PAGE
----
YACHT lights me up. Their grooves are infectious and the meaning in their work is at times profound. I know this is high praise for any artist, but it’s not everyday that a New New Wave band with deep philosophical underpinnings kicks ass like YACHT kicks ass. “The Earth, the Earth, the Earth is on […]

Thanks to advances in point-and-shoot technology, everyone’s a photographer today, or so we imagine. Of course, taking pictures for fun is a different practice altogether than making images of artistic quality with a camera. For more information on the latter, please see the following documentary from 1958 about Ansel Adams’ technical approach to photography. “Perhaps […]

“It isn’t the consumers’ job to know what they want.” -Steve Jobs Steve Jobs passed away from a rare form of cancer last week at the age of 56. Since then, I’ve read a handful of articles about the man and the impact he made on modern culture. Maybe you have too. The one article […]

Men’s Health named Portland, Oregon “America’s Most Patriotic City.” The magazine came to its conclusion after factoring the number of registered voters who turned out for state and federal elections in 2004 and 2008, money spent on military veterans, percentage of residents who volunteer, and finally, sales of fireworks and U.S. flags. Portland wins lots […]

Nau is a Portland-based active wear company that makes gear for “artists, athletes and activists out to unfuck the world.” I would have chosen a different way of expressing that sentiment, but I do hear what Nau is saying and I count myself among the people they’re trying to reach. When you visit Nau’s Web […]

Laura Oppenheimer of The Oregonian put together a feature article on the efforts being made by Portland’s various creative communities to unite and successfully promote themselves. salon owner, Kahala Orian, sporting a knitty Here, Oppenheimer shows the two ends of the local spectrum: If you picture the creative economy as a continuum from corporate giants […]

Yesterday was a dramatic weather day in Portland. Given the unique conditions, photographers throughout the city took to the frozen streets to document what they saw. PDX Pipeline has a great recap of the day in pictures and Tweets. Additionally, Flickr groups sprung up to capture the day in images.

“I live on Earth at present, and I don’t know what I am. I know that I am not a category. I am not a thing — a noun. I seem to be a verb, an evolutionary process – an integral function of the universe.” – R. Buckminster Fuller I feel fortunate that we were […]

old postcard advertising Call of the Wild Museum in Gaylord, MI I love this image, which we happened to pick up yesterday at an antique store in NE Portland. Exactly why I love it is hard to say. It has something to do with nostalgia I feel for a time in this country that I […]

The Library of Congress has a new Flickr page, where they plan to share some 3000 images with no known copyright restrictions. If all goes according to plan, the project will help address at least two major challenges: how to ensure better and better access to our collections, and how to ensure that we have […]

It was great to see my friend Terry Gardner in Boulder today. Buy his paintings!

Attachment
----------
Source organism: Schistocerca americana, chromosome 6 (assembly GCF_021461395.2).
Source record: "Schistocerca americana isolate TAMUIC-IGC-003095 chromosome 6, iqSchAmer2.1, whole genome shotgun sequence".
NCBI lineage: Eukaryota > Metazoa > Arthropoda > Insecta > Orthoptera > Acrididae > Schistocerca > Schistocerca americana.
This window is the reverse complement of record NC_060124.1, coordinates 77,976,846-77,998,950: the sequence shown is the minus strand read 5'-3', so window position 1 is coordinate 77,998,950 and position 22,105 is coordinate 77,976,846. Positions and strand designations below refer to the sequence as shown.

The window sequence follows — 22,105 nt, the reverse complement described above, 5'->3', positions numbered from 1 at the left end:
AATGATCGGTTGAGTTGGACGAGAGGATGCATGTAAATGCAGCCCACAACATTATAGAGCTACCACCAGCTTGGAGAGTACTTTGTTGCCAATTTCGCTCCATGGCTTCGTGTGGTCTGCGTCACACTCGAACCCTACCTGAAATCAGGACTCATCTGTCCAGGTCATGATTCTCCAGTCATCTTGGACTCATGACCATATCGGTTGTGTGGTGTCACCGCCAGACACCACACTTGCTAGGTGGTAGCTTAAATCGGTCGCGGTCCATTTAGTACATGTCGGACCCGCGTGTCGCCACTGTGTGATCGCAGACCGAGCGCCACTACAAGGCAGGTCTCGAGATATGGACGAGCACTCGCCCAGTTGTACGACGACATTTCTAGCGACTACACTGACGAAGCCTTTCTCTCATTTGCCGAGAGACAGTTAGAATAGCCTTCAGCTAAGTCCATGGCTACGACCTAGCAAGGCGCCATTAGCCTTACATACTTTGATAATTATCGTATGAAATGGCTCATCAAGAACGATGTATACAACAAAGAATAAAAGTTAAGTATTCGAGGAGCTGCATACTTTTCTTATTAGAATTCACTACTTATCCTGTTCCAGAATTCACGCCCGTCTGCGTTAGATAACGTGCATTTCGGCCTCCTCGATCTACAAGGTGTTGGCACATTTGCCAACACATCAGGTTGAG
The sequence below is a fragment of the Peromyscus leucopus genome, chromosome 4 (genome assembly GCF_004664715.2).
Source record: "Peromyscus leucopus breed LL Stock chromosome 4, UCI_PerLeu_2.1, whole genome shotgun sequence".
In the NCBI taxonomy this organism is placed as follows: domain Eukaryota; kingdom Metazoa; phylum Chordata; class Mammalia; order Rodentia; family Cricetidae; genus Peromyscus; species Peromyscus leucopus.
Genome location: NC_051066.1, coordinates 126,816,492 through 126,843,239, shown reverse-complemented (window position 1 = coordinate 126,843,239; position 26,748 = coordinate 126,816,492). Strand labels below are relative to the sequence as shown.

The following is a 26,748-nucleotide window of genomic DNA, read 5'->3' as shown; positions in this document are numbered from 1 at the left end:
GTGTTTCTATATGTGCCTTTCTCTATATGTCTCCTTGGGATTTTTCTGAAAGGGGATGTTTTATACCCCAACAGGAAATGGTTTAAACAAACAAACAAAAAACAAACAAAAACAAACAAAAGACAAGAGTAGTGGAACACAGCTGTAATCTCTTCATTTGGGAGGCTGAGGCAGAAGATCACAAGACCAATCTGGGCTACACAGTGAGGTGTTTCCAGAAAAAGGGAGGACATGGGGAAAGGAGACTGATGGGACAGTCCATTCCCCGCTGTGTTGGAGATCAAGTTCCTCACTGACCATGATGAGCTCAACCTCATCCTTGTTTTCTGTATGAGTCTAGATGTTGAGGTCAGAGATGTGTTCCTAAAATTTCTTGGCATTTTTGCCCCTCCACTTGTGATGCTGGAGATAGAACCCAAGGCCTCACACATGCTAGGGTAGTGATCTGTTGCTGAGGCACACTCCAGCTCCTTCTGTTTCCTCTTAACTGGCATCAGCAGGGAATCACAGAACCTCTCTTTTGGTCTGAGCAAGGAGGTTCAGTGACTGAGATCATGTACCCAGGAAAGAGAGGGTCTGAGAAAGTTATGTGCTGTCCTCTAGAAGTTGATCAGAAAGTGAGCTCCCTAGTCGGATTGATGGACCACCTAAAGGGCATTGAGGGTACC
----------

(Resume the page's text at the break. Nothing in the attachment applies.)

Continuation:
American designer, architect and filmmaker Charles Eames–who together with his wife Ray, was responsible for many classic, iconic designs of the 20th century–appeared on the Arlene Francis “Home” show on NBC in 1956. It’s neat to see Eames on TV, but this episode is also an odd reminder of how square things were in 1950s […]

by Shawn Stucky Yo! What Happened To Peace? is an exhibition of anti-war posters that’s opening in Brussels, Belgium on July 20th. The exhibition has already been shown in Los Angeles, Rome, Milan, Chicago, Tokyo, and Reykjavik. See more images in the Flickr gallery. The image above is also available for purchase from Etsy.

We watched Oscar-nominated documentary Jesus Camp last night. It was frightening to see just how serious the radical right is about the ongoing Culture War in this nation. There are many poignant (or scarring, depending on one’s point of view) moments in the film. One of the most telling is the scene from New Life […]

We visited downtown Asheville on Saturday. After securing a healthy start (comprised of fresh squeezed apple juice, organic coffee, tempeh scramble, grits, toast, fruit, etc.) at Over Easy Breakfast Cafe, we sauntered over to The Courtyard Gallery for the 13th annual Twin Rivers Media Festival where we watched four shorts–Siren, The Little Gorilla, Buoy and […]

“Owning a firearm brings me some sort of balance. When I am angry at the world I find relief in dropping a clip into the air.” -Drew (photographed below) Photographer Kyle Cassidy got the idea to document Armed America. Here’s part of his artist’s statement: The idea was to photograph a hundred gun owners, in […]

We went to Atlanta’s High Museum yesterday. People were clamoring to see items on loan from The Louvre, but I didn’t care for that exhibit. The pieces that stood out for me were in the permanent Folk Art collection. Particularly, Howard Finster’s “sacred art” and the following piece from Ned Cartledge: “The Flag Waiver,” 1970, […]

“All Cats Are Grey at Night” by Sam Gilliam This afternoon with Stefania in town we opted for culture, which brought us to The Telfair Museum’s exhibit on contemporary American visual artist, Sam Gilliam. Sam Gilliam: a retrospective, organized and circulated by the Corcoran Gallery of Art, Washington, D.C. is an interesting collection of draped […]